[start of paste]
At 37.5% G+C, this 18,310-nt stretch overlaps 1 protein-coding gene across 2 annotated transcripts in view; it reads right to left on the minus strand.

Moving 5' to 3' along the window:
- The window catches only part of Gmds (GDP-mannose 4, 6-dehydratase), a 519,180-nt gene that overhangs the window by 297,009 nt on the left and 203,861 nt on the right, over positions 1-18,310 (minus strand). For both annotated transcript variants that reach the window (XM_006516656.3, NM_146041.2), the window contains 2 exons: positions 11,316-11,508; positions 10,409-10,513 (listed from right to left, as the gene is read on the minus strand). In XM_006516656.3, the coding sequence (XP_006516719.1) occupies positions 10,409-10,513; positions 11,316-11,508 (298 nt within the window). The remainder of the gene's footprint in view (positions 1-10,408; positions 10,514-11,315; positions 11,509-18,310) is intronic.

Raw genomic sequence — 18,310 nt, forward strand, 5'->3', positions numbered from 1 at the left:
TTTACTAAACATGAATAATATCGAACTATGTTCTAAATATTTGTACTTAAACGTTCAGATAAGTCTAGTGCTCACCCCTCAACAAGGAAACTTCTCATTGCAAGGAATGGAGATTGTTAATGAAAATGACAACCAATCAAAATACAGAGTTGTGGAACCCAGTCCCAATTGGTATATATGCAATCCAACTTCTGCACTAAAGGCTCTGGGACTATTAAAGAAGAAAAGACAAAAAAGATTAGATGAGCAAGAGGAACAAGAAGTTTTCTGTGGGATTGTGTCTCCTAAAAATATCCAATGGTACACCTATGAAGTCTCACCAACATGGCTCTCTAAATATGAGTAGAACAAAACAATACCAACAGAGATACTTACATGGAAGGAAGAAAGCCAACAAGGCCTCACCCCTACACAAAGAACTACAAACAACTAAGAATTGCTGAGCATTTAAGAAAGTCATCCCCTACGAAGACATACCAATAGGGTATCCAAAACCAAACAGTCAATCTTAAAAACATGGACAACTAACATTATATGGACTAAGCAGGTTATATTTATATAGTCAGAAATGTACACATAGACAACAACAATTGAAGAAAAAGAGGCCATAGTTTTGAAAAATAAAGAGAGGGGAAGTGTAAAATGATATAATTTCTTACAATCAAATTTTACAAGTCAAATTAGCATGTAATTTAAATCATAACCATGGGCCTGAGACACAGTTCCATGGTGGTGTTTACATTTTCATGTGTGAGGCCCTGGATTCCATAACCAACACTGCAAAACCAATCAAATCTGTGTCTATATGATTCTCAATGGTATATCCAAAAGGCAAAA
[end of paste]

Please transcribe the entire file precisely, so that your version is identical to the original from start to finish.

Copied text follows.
At 37.5% G+C, this 18,310-nt stretch overlaps 1 protein-coding gene across 2 annotated transcripts in view; it reads right to left on the minus strand.

Moving 5' to 3' along the window:
- The window catches only part of Gmds (GDP-mannose 4, 6-dehydratase), a 519,180-nt gene that overhangs the window by 297,009 nt on the left and 203,861 nt on the right, over positions 1-18,310 (minus strand). For both annotated transcript variants that reach the window (XM_006516656.3, NM_146041.2), the window contains 2 exons: positions 11,316-11,508; positions 10,409-10,513 (listed from right to left, as the gene is read on the minus strand). In XM_006516656.3, the coding sequence (XP_006516719.1) occupies positions 10,409-10,513; positions 11,316-11,508 (298 nt within the window). The remainder of the gene's footprint in view (positions 1-10,408; positions 10,514-11,315; positions 11,509-18,310) is intronic.

Raw genomic sequence — 18,310 nt, forward strand, 5'->3', positions numbered from 1 at the left:
TTTACTAAACATGAATAATATCGAACTATGTTCTAAATATTTGTACTTAAACGTTCAGATAAGTCTAGTGCTCACCCCTCAACAAGGAAACTTCTCATTGCAAGGAATGGAGATTGTTAATGAAAATGACAACCAATCAAAATACAGAGTTGTGGAACCCAGTCCCAATTGGTATATATGCAATCCAACTTCTGCACTAAAGGCTCTGGGACTATTAAAGAAGAAAAGACAAAAAAGATTAGATGAGCAAGAGGAACAAGAAGTTTTCTGTGGGATTGTGTCTCCTAAAAATATCCAATGGTACACCTATGAAGTCTCACCAACATGGCTCTCTAAATATGAGTAGAACAAAACAATACCAACAGAGATACTTACATGGAAGGAAGAAAGCCAACAAGGCCTCACCCCTACACAAAGAACTACAAACAACTAAGAATTGCTGAGCATTTAAGAAAGTCATCCCCTACGAAGACATACCAATAGGGTATCCAAAACCAAACAGTCAATCTTAAAAACATGGACAACTAACATTATATGGACTAAGCAGGTTATATTTATATAGTCAGAAATGTACACATAGACAACAACAATTGAAGAAAAAGAGGCCATAGTTTTGAAAAATAAAGAGAGGGGAAGTGTAAAATGATATAATTTCTTACAATCAAATTTTACAAGTCAAATTAGCATGTAATTTAAATCATAACCATGGGCCTGAGACACAGTTCCATGGTGGTGTTTACATTTTCATGTGTGAGGCCCTGGATTCCATAACCAACACTGCAAAACCAATCAAATCTGTGTCTATATGATTCTCAATGGTATATCCAAAAGGCAAAA